The Germiest Spots on Airplanes Exposed: Why Planes are Extremely Gross Right Now
On a recent flight from Cancún to Orlando, one traveler discovered the dirty truth about the cleanliness of airplanes. It turns out that planes are far from sanitary, with germs lurking on nearly every surface.
Using a germ-detection device, the traveler swabbed various high-touch points in the plane’s main cabin and lavatories. The results were shocking – nine out of ten tested areas failed the cleanliness test. The traveler was essentially sitting in a pool of germs for the duration of the flight.
The lack of cleanliness on planes can be attributed to the fact that airplane cleaning practices are not federally regulated or standardized. While the Federal Aviation Administration does not dictate cleaning protocols, the Centers for Disease Control and Prevention offers guidance on how to clean contaminated areas and prevent the spread of disease. However, these guidelines mainly focus on urgent situations and do not cover non-urgent scenarios, such as a passenger sneezing on a seat or spilling food.
Each passenger airline is responsible for developing their own sanitation procedures. Delta Air Lines, for example, has dedicated resources to improving cleanliness on their flights. They have “clean ambassadors” who remove trash, disinfect surfaces, and restock lavatories on flights grounded for four hours or less. Their planes also undergo a deep cleaning overnight, using 12,500 gallons of disinfectant this summer alone.
Other carriers, like American Airlines and Southwest Airlines, have similar cleaning regimens in place. American Airlines disinfects high-traffic areas throughout the day and focuses on common touchpoints at night. Southwest Airlines cleans and washes their planes inside and out, periodically replacing seat covers and aisle rugs.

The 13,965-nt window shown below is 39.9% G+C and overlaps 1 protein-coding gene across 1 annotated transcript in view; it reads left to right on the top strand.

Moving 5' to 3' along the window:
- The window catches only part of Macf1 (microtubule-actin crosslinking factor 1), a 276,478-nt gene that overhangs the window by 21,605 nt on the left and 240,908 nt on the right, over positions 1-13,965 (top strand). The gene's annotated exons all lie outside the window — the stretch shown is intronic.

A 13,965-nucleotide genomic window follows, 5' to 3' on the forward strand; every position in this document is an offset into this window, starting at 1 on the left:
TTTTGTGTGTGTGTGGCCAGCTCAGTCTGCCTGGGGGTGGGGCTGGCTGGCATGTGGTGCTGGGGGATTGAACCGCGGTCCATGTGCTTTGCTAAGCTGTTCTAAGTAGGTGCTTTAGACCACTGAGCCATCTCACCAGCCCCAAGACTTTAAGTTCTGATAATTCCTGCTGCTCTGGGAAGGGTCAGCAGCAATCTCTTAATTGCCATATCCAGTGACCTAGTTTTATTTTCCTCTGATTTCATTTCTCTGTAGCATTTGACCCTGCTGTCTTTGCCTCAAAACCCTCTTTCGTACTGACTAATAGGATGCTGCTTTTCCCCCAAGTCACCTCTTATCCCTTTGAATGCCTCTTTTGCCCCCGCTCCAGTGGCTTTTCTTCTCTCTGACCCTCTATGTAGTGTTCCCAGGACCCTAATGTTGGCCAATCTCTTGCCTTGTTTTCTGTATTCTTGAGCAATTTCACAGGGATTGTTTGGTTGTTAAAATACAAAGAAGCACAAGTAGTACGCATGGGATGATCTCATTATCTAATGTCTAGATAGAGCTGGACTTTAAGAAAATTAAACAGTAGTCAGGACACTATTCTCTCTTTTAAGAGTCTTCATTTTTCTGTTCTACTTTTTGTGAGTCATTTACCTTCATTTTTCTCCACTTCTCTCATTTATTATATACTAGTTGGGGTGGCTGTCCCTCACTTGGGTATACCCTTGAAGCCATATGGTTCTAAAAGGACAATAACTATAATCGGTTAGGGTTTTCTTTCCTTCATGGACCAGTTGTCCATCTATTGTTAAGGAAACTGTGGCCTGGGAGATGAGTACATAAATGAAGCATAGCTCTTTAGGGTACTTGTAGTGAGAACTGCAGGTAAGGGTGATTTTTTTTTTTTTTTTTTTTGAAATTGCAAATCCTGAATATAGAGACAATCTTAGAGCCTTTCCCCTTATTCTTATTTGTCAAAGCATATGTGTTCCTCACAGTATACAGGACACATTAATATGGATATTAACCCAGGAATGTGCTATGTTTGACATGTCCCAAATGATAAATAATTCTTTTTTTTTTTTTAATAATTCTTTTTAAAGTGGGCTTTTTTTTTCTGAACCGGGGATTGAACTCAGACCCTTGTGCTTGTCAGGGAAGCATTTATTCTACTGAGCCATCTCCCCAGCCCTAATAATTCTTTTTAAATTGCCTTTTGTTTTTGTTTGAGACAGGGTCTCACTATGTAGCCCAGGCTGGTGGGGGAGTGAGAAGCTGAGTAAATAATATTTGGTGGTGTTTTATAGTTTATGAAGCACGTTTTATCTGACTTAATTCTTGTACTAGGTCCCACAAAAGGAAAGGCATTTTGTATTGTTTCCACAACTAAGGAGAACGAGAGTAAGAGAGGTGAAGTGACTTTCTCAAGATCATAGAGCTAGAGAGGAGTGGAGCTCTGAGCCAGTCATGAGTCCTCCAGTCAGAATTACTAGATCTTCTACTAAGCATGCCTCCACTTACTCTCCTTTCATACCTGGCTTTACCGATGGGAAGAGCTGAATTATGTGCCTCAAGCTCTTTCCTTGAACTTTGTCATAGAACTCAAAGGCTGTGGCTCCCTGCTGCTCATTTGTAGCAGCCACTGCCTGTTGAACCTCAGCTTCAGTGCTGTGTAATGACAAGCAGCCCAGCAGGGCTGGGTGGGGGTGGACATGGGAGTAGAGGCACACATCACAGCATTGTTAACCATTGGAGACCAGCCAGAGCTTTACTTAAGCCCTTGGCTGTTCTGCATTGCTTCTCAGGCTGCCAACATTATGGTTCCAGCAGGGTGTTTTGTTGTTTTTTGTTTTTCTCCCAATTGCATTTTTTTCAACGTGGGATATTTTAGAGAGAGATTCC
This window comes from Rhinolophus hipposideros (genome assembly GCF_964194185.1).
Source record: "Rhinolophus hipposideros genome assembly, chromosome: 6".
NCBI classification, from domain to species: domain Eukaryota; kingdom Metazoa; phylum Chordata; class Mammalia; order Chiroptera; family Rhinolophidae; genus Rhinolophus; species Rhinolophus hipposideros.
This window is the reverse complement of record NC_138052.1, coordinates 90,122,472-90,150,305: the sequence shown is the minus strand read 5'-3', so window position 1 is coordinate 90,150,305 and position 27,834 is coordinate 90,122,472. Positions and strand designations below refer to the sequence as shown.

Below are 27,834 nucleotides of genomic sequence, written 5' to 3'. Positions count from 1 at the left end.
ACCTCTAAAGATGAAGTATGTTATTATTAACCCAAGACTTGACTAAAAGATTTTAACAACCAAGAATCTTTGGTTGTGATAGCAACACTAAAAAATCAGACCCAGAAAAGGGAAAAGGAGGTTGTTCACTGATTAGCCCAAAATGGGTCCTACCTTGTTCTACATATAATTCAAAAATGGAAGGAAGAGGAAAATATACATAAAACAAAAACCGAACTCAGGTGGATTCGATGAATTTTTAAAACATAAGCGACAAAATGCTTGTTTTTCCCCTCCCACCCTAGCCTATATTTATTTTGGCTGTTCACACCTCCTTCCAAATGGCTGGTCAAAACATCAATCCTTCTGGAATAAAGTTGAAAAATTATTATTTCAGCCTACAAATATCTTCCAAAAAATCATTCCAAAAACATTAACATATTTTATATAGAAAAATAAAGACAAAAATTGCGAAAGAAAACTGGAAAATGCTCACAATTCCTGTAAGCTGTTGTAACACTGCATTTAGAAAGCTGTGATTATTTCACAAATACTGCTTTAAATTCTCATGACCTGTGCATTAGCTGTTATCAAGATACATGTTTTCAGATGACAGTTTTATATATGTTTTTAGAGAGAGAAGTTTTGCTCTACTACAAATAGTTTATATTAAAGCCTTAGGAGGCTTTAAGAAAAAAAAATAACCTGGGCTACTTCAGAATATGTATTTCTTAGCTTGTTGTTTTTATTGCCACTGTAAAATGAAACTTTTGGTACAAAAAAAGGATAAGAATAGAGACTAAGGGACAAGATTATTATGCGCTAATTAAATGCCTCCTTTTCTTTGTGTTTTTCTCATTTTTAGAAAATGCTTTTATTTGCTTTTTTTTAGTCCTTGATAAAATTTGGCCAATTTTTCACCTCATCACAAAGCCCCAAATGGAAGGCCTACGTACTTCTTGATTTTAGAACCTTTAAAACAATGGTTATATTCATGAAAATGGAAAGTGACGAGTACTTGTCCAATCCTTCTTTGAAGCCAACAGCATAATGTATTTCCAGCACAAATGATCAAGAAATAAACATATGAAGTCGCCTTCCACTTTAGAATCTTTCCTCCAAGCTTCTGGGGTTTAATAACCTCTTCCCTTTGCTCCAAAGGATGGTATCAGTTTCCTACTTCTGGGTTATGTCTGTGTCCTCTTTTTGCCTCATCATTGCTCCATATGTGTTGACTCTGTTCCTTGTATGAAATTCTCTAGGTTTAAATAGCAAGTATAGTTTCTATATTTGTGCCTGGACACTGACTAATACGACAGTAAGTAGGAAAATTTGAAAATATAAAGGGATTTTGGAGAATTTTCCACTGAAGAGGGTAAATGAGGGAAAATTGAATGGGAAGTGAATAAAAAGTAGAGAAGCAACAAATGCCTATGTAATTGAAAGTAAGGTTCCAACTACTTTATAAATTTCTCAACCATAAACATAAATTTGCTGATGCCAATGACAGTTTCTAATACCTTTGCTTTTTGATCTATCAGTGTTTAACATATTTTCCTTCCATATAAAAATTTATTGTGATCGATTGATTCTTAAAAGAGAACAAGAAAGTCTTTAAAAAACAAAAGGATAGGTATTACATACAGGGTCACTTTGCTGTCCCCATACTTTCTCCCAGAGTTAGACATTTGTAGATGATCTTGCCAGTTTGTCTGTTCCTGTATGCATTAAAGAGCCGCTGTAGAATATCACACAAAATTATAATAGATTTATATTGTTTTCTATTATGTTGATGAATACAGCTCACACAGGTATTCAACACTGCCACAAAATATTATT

Despite these efforts, planes remain a breeding ground for germs and bacteria. This is a significant concern, as air travel-related outbreaks have been reported in the past, including tuberculosis, SARS, flu, norovirus, measles, and coronavirus.
To lower the risk of infection while flying, experts recommend practicing good hand hygiene. Passengers should use hand sanitizer when soap and water are not easily accessible, and antibacterial wipes can be used to clean surfaces. Wearing masks can also help protect against respiratory viruses.
While this particular experiment was not scientific and should be taken with a grain of salt, it does shed light on the need for improved cleaning practices on airplanes. Passengers should be aware of the germiest areas on planes, such as tray tables and bathroom sink handles, and take precautions to minimize their exposure to germs while traveling.